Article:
In DC, Google and Facebook Position Republican Insiders

As SOPA fades Google and Facebook pick Republican veteran DC insiders and lobbyists for key positions in tech's new political era.
Written by Violet Blue, Contributor

While SOPA was being stopped by the free and open internet, few noticed that at the exact same time Google appointed a new DC insider to its Washington office: three-term Republican Congresswoman and lobbyist Susan Molinari.

In late February as SOPA protests attained the summit of changing public and political opinion, Molinari replaced Alan Davidson in the search engine giant's Washington office - signifying a new era for Google's relationship with Washington.

In case you're surprised that Google has a DC office, you can join me in peering under this very curious rock.

SOPA gave many the impression that tech had little presence in DC to advocate for a free and open internet - so few people had any idea that Google spent $11.4 million on lobbying in 2011 (more than double its 2010 expenditure of $5.1 million) making it one of the leading corporate lobbying spenders.

In comparison, Facebook spent $1.35 million in 2011.

Susan Molinari's new leadership signifies the beginning of an era certain to be packed with more Google-Inside-the-Beltway FWB ('Friends With Benefits') for a number of significant reasons.

For starters, Molinari brings a whole lot of DC Republican lobbyist and big business special interest know-how to the job. And that can really help Google Inc.

Molinari is an experienced Washington lobbying veteran. She was a Republican member of Congress from 1990-97 and has been a registered lobbyist since 1999, when she established her own lobbying firm. (Between '97 and '99, Molinari attempted a career in TV journalism.)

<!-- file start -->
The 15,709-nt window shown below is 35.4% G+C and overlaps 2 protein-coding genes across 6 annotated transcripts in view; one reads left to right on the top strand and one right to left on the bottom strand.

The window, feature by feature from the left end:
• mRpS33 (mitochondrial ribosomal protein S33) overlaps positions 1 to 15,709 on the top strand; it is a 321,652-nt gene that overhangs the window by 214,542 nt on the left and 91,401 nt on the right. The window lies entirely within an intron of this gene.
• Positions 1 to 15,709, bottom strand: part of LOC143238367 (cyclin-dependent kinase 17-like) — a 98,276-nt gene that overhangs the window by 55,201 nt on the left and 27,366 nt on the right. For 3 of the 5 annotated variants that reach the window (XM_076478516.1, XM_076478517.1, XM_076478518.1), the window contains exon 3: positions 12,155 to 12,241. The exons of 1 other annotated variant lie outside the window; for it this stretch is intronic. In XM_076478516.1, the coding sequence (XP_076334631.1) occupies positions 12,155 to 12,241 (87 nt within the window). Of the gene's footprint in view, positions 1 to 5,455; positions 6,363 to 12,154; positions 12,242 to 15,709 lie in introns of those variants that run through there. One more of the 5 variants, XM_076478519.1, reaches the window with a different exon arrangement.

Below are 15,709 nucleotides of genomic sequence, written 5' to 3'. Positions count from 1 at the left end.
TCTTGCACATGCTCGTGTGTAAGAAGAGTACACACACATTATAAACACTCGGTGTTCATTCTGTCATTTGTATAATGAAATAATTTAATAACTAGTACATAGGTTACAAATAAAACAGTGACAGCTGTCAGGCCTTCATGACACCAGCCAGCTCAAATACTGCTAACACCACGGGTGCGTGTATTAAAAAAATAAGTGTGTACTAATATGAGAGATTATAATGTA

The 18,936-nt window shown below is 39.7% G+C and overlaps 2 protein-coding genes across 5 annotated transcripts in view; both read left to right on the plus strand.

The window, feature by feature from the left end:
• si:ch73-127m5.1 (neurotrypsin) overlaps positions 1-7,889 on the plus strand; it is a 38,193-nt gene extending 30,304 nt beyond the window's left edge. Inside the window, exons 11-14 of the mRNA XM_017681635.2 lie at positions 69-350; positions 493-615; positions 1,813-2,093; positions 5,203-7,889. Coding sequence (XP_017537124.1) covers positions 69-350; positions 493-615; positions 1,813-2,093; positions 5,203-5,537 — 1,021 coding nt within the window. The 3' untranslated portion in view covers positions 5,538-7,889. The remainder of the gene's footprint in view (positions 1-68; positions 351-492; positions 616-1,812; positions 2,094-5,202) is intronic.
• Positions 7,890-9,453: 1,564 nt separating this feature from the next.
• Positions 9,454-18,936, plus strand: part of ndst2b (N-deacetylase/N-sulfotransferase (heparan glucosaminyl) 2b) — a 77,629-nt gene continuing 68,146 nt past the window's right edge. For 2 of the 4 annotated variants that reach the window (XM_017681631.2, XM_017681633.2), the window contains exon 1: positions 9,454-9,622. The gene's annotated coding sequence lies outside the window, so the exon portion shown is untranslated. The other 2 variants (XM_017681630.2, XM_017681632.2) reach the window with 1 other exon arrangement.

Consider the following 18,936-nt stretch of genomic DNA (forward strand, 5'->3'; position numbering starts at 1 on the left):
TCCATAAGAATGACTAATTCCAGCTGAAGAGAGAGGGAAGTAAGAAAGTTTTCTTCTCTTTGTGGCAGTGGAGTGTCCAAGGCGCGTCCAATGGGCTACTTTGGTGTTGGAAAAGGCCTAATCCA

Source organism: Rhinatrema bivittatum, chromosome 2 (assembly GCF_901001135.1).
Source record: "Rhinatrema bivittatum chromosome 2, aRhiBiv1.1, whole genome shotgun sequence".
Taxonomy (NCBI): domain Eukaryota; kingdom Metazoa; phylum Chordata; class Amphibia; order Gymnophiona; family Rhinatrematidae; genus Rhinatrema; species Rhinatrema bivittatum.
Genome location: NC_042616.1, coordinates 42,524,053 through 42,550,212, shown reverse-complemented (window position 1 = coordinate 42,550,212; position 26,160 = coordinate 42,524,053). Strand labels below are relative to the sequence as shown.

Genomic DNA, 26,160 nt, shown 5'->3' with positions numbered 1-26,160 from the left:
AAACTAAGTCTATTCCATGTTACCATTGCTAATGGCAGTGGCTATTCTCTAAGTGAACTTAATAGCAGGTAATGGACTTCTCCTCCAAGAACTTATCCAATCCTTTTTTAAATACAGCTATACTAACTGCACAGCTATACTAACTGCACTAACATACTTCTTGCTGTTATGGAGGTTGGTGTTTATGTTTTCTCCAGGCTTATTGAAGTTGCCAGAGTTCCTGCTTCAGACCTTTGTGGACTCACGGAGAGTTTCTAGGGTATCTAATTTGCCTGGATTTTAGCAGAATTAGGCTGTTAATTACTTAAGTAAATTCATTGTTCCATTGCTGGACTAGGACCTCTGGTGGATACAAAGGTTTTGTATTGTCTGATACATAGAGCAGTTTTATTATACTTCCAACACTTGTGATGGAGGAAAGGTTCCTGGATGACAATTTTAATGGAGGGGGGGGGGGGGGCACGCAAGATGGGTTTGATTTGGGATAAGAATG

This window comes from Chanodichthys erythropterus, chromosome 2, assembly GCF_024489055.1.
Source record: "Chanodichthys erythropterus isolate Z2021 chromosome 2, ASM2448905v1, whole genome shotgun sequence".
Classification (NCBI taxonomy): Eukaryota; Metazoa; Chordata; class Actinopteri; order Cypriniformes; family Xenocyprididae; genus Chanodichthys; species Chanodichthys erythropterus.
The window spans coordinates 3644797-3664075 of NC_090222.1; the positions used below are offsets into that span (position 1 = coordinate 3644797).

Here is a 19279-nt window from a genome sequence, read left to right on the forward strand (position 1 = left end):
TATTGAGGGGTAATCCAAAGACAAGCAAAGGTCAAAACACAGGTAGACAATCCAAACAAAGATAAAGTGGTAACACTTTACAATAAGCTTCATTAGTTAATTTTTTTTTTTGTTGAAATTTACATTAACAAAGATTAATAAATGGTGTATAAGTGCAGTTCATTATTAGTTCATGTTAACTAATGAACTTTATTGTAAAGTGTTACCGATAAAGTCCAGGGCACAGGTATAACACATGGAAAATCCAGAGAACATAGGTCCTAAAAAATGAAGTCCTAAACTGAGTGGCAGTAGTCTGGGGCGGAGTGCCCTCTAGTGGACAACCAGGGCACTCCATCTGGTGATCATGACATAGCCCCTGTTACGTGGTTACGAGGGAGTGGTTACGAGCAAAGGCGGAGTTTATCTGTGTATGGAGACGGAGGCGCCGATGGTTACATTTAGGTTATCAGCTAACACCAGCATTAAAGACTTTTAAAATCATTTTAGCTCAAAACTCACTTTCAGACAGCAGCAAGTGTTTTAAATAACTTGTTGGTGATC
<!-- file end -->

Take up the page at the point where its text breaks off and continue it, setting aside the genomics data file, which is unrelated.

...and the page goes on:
Her clients have included Freddie Mac, Exelon, SBC Communications, and Verizon Communications - the Sunlight Foundation highlights her nuclear and defense clients here.

Ms. Molinari certainly brings a different experience set than her predecessor Alan Davidson.

Davidson was the associate director at the Center for Democracy and Technology - which, as opposed to the current Republican political trend, advocates for a free and open internet with a strong emphasis on consumer privacy, a la 'Do Not Track', among others.

Davidson originally opened Google’s Washington’s office back in 2005 as a one-man operation.

That's a long way from today, where Google's Molinari heads a staff of 12 full-time lobbyists and manages 30 different Washington lobbying firms that Google has on retainer for various issues.

Interestingly, Ms. Molinari has also given more than $200,000 in campaign contributions over the years, exclusively to Republican candidates (according to the Sunshine Foundation, that’s more than 10 times what Alan Davidson gave mostly to Democrats).

Ms. Molinari made her public debut last week as Google’s VP of public policy at GlobalWIN’s Women’s History Month Forum. Mistique Cano, Google’s manager of global communications and public affairs, helped guide Molinari through her first public event in her new role.

Cano is widely cited in torrent blogs for being Google's spokesperson for explaining and defending Google's modus operandi regarding the blacklisting of so-called "piracy-related terms" from its search.

As an aside, Cano is also a geo-location targeted advertising advocate.

It's important to note that Google isn't the only one with a former Republican DC insider making plays for the corporate team.

This past week Facebook placed Greg Maurer, a former aide to Speaker of the House John Boehner, to head up its House outreach efforts out of the company’s DC office. He officially starts April 2nd.

When it comes to big tech and its legacy of idealism, I think there could be a lot of hope when money, power and skill come together to influence policy.

At the same time, it's nervous-making to see what kind of cocktail the combination of idealistic companies growing up fast, a foundation of "don't be evil" and the corrupt culture of DC lobbying could create.

No matter what, it's clear that the formerly separate roles of tech - social, internet, privacy - and politics are about to be permanently changed.

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